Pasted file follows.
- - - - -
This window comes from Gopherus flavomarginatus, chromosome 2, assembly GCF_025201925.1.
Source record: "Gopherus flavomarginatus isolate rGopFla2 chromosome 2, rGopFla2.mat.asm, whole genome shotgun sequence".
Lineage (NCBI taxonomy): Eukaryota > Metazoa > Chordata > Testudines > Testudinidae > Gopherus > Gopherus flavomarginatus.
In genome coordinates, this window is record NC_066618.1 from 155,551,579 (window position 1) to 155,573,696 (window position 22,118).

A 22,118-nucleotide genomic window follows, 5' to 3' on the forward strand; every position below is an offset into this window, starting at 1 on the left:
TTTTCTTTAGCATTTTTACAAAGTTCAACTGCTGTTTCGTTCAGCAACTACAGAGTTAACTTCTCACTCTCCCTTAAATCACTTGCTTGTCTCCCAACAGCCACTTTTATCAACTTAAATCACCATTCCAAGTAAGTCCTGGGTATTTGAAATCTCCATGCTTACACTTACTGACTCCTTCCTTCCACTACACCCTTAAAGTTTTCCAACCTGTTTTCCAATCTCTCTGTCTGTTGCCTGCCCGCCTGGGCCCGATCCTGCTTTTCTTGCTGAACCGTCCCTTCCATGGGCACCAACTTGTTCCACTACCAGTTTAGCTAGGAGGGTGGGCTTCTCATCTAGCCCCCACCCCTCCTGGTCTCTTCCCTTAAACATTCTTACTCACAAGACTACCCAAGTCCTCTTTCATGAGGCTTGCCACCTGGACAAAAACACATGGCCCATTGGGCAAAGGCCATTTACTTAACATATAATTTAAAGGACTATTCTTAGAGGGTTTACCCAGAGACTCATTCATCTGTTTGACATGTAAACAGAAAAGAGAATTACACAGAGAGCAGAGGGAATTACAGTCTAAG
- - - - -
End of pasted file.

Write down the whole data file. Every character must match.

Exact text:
This window comes from Gopherus flavomarginatus, chromosome 2, assembly GCF_025201925.1.
Source record: "Gopherus flavomarginatus isolate rGopFla2 chromosome 2, rGopFla2.mat.asm, whole genome shotgun sequence".
Lineage (NCBI taxonomy): Eukaryota > Metazoa > Chordata > Testudines > Testudinidae > Gopherus > Gopherus flavomarginatus.
In genome coordinates, this window is record NC_066618.1 from 155,551,579 (window position 1) to 155,573,696 (window position 22,118).

A 22,118-nucleotide genomic window follows, 5' to 3' on the forward strand; every position below is an offset into this window, starting at 1 on the left:
TTTTCTTTAGCATTTTTACAAAGTTCAACTGCTGTTTCGTTCAGCAACTACAGAGTTAACTTCTCACTCTCCCTTAAATCACTTGCTTGTCTCCCAACAGCCACTTTTATCAACTTAAATCACCATTCCAAGTAAGTCCTGGGTATTTGAAATCTCCATGCTTACACTTACTGACTCCTTCCTTCCACTACACCCTTAAAGTTTTCCAACCTGTTTTCCAATCTCTCTGTCTGTTGCCTGCCCGCCTGGGCCCGATCCTGCTTTTCTTGCTGAACCGTCCCTTCCATGGGCACCAACTTGTTCCACTACCAGTTTAGCTAGGAGGGTGGGCTTCTCATCTAGCCCCCACCCCTCCTGGTCTCTTCCCTTAAACATTCTTACTCACAAGACTACCCAAGTCCTCTTTCATGAGGCTTGCCACCTGGACAAAAACACATGGCCCATTGGGCAAAGGCCATTTACTTAACATATAATTTAAAGGACTATTCTTAGAGGGTTTACCCAGAGACTCATTCATCTGTTTGACATGTAAACAGAAAAGAGAATTACACAGAGAGCAGAGGGAATTACAGTCTAAG